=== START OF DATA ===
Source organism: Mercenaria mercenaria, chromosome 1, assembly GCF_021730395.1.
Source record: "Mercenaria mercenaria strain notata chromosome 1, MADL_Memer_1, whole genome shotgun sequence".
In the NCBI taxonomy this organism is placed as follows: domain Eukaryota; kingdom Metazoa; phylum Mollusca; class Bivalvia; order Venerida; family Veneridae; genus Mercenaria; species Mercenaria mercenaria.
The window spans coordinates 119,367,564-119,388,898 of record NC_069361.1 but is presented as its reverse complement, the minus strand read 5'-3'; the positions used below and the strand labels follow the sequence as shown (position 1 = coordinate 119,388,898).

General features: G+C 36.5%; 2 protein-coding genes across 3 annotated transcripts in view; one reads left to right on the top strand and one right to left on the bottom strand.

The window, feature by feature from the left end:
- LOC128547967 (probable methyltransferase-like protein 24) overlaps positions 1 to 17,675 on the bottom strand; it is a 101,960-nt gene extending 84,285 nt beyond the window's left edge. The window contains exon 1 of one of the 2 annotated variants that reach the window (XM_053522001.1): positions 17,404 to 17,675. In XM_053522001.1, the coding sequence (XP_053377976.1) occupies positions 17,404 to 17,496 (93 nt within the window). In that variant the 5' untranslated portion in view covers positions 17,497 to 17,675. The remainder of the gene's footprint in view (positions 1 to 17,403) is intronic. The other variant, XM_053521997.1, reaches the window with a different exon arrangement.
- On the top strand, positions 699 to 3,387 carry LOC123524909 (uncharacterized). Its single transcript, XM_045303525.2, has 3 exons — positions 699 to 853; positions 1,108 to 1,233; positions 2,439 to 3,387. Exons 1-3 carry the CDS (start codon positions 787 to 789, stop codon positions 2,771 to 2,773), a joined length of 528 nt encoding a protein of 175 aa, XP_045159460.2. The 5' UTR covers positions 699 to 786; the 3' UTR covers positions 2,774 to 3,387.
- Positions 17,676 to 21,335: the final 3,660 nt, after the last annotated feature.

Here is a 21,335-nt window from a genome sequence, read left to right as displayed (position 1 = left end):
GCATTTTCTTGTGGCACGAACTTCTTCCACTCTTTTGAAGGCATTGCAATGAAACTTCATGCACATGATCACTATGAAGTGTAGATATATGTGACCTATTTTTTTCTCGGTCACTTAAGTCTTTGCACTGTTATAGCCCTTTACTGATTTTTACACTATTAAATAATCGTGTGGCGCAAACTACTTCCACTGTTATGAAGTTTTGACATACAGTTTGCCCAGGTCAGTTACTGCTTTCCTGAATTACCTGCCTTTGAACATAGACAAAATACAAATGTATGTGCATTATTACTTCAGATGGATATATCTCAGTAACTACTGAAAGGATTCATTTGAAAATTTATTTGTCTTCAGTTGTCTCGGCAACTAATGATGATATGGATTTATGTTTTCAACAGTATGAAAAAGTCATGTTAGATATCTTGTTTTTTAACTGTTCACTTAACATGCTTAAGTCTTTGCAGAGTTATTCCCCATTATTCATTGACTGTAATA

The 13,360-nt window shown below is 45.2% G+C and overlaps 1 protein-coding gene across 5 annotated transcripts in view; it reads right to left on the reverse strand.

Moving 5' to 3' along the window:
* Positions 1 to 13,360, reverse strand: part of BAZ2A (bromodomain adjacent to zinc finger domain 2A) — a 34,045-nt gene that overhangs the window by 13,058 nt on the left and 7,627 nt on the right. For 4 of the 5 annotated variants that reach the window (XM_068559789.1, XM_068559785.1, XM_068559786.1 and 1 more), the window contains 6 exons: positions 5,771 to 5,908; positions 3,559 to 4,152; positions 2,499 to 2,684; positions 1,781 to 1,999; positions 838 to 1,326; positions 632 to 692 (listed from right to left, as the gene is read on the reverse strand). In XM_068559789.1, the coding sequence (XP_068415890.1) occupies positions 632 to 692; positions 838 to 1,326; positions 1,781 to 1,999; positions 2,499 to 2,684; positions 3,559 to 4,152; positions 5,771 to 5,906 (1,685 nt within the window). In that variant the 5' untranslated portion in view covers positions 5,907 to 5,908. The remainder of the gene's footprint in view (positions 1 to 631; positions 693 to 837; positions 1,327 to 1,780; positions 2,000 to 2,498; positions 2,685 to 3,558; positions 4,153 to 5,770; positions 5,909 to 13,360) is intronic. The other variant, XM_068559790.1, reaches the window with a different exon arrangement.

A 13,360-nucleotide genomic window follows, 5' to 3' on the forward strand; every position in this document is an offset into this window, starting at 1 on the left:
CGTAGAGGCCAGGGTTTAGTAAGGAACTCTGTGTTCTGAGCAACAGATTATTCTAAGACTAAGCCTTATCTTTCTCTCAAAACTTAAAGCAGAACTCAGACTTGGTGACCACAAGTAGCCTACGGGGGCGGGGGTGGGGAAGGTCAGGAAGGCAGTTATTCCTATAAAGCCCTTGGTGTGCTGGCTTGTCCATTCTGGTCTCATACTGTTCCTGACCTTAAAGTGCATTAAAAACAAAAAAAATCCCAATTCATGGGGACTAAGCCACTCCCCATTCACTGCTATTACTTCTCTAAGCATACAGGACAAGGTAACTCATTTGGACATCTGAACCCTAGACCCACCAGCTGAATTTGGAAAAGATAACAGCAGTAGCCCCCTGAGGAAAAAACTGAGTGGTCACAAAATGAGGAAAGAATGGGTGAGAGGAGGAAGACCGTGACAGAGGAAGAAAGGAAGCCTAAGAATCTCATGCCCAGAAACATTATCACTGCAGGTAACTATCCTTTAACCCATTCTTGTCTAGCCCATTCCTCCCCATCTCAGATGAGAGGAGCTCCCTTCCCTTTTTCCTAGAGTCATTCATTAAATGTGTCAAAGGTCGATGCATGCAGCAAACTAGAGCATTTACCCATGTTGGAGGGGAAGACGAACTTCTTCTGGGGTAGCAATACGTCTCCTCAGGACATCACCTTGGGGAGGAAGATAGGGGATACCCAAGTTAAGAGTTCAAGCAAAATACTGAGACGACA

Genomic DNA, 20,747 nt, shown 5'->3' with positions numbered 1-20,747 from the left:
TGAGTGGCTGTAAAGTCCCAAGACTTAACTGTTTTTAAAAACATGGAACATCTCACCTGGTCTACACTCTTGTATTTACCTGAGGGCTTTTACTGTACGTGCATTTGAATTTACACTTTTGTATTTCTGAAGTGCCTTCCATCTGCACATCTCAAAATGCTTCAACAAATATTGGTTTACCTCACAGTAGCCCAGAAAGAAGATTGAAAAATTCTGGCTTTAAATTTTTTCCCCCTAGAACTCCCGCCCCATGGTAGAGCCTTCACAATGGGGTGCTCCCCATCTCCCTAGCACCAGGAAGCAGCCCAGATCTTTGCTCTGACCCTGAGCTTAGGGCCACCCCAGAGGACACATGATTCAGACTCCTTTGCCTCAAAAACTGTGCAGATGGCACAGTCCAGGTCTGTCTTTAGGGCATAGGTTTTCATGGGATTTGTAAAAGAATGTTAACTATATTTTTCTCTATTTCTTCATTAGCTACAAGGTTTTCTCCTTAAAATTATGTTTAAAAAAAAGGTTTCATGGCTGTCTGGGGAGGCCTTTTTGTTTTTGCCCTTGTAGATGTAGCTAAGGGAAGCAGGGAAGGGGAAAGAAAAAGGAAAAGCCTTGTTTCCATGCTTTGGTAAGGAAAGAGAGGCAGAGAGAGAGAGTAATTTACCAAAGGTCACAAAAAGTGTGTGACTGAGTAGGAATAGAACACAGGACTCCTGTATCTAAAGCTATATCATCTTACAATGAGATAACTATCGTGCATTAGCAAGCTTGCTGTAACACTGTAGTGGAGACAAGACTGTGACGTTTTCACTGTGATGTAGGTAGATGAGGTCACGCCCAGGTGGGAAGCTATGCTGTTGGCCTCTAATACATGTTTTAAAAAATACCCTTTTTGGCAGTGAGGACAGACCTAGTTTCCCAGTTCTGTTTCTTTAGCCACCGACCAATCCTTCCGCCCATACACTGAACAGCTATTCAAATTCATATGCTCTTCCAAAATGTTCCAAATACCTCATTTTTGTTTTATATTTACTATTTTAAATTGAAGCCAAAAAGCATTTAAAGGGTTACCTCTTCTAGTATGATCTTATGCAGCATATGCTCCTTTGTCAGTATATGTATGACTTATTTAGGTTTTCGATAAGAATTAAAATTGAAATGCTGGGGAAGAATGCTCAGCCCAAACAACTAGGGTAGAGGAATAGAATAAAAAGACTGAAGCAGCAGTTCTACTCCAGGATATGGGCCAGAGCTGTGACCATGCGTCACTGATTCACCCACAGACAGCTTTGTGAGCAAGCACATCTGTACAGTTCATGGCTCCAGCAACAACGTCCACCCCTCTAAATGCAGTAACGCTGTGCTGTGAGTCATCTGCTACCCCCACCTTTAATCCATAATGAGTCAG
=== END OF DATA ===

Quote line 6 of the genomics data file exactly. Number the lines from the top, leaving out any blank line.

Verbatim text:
The window, feature by feature from the left end: